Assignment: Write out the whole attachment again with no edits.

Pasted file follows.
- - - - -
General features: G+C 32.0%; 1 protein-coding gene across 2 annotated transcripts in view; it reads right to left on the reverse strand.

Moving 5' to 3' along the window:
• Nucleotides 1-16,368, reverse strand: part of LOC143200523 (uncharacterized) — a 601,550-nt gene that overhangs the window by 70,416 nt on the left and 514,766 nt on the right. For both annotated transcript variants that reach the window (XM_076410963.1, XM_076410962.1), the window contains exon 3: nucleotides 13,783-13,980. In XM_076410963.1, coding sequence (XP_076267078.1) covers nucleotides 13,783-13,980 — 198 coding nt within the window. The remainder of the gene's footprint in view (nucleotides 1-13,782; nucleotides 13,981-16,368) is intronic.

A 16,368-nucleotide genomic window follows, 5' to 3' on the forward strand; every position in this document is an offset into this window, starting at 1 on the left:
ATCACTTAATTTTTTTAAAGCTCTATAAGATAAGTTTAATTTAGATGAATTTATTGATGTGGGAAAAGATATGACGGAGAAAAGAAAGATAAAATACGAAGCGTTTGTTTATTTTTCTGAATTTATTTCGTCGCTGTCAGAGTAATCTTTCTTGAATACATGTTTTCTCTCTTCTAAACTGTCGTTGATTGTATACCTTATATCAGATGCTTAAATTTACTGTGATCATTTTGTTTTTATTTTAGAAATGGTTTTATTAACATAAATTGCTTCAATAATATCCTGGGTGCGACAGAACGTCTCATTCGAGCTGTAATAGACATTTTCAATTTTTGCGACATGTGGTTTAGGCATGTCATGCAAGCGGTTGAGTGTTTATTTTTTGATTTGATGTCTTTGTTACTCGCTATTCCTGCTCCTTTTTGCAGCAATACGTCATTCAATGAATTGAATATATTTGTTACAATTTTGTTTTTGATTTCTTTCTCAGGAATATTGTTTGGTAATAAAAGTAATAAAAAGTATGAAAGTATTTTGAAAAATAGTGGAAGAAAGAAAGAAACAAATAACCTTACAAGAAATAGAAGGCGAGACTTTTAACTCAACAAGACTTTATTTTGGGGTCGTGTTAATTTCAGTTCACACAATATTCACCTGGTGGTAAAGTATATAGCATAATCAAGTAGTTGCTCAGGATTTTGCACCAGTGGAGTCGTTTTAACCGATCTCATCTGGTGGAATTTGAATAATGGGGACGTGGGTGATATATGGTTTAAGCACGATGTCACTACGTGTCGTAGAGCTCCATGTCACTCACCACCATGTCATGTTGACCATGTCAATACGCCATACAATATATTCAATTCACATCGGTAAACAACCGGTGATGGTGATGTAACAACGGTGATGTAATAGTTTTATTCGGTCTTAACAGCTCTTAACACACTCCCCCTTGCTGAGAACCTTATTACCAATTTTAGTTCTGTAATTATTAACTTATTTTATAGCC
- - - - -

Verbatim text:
General features: G+C 32.0%; 1 protein-coding gene across 2 annotated transcripts in view; it reads right to left on the reverse strand.

Moving 5' to 3' along the window:
• Nucleotides 1-16,368, reverse strand: part of LOC143200523 (uncharacterized) — a 601,550-nt gene that overhangs the window by 70,416 nt on the left and 514,766 nt on the right. For both annotated transcript variants that reach the window (XM_076410963.1, XM_076410962.1), the window contains exon 3: nucleotides 13,783-13,980. In XM_076410963.1, coding sequence (XP_076267078.1) covers nucleotides 13,783-13,980 — 198 coding nt within the window. The remainder of the gene's footprint in view (nucleotides 1-13,782; nucleotides 13,981-16,368) is intronic.

A 16,368-nucleotide genomic window follows, 5' to 3' on the forward strand; every position in this document is an offset into this window, starting at 1 on the left:
ATCACTTAATTTTTTTAAAGCTCTATAAGATAAGTTTAATTTAGATGAATTTATTGATGTGGGAAAAGATATGACGGAGAAAAGAAAGATAAAATACGAAGCGTTTGTTTATTTTTCTGAATTTATTTCGTCGCTGTCAGAGTAATCTTTCTTGAATACATGTTTTCTCTCTTCTAAACTGTCGTTGATTGTATACCTTATATCAGATGCTTAAATTTACTGTGATCATTTTGTTTTTATTTTAGAAATGGTTTTATTAACATAAATTGCTTCAATAATATCCTGGGTGCGACAGAACGTCTCATTCGAGCTGTAATAGACATTTTCAATTTTTGCGACATGTGGTTTAGGCATGTCATGCAAGCGGTTGAGTGTTTATTTTTTGATTTGATGTCTTTGTTACTCGCTATTCCTGCTCCTTTTTGCAGCAATACGTCATTCAATGAATTGAATATATTTGTTACAATTTTGTTTTTGATTTCTTTCTCAGGAATATTGTTTGGTAATAAAAGTAATAAAAAGTATGAAAGTATTTTGAAAAATAGTGGAAGAAAGAAAGAAACAAATAACCTTACAAGAAATAGAAGGCGAGACTTTTAACTCAACAAGACTTTATTTTGGGGTCGTGTTAATTTCAGTTCACACAATATTCACCTGGTGGTAAAGTATATAGCATAATCAAGTAGTTGCTCAGGATTTTGCACCAGTGGAGTCGTTTTAACCGATCTCATCTGGTGGAATTTGAATAATGGGGACGTGGGTGATATATGGTTTAAGCACGATGTCACTACGTGTCGTAGAGCTCCATGTCACTCACCACCATGTCATGTTGACCATGTCAATACGCCATACAATATATTCAATTCACATCGGTAAACAACCGGTGATGGTGATGTAACAACGGTGATGTAATAGTTTTATTCGGTCTTAACAGCTCTTAACACACTCCCCCTTGCTGAGAACCTTATTACCAATTTTAGTTCTGTAATTATTAACTTATTTTATAGCC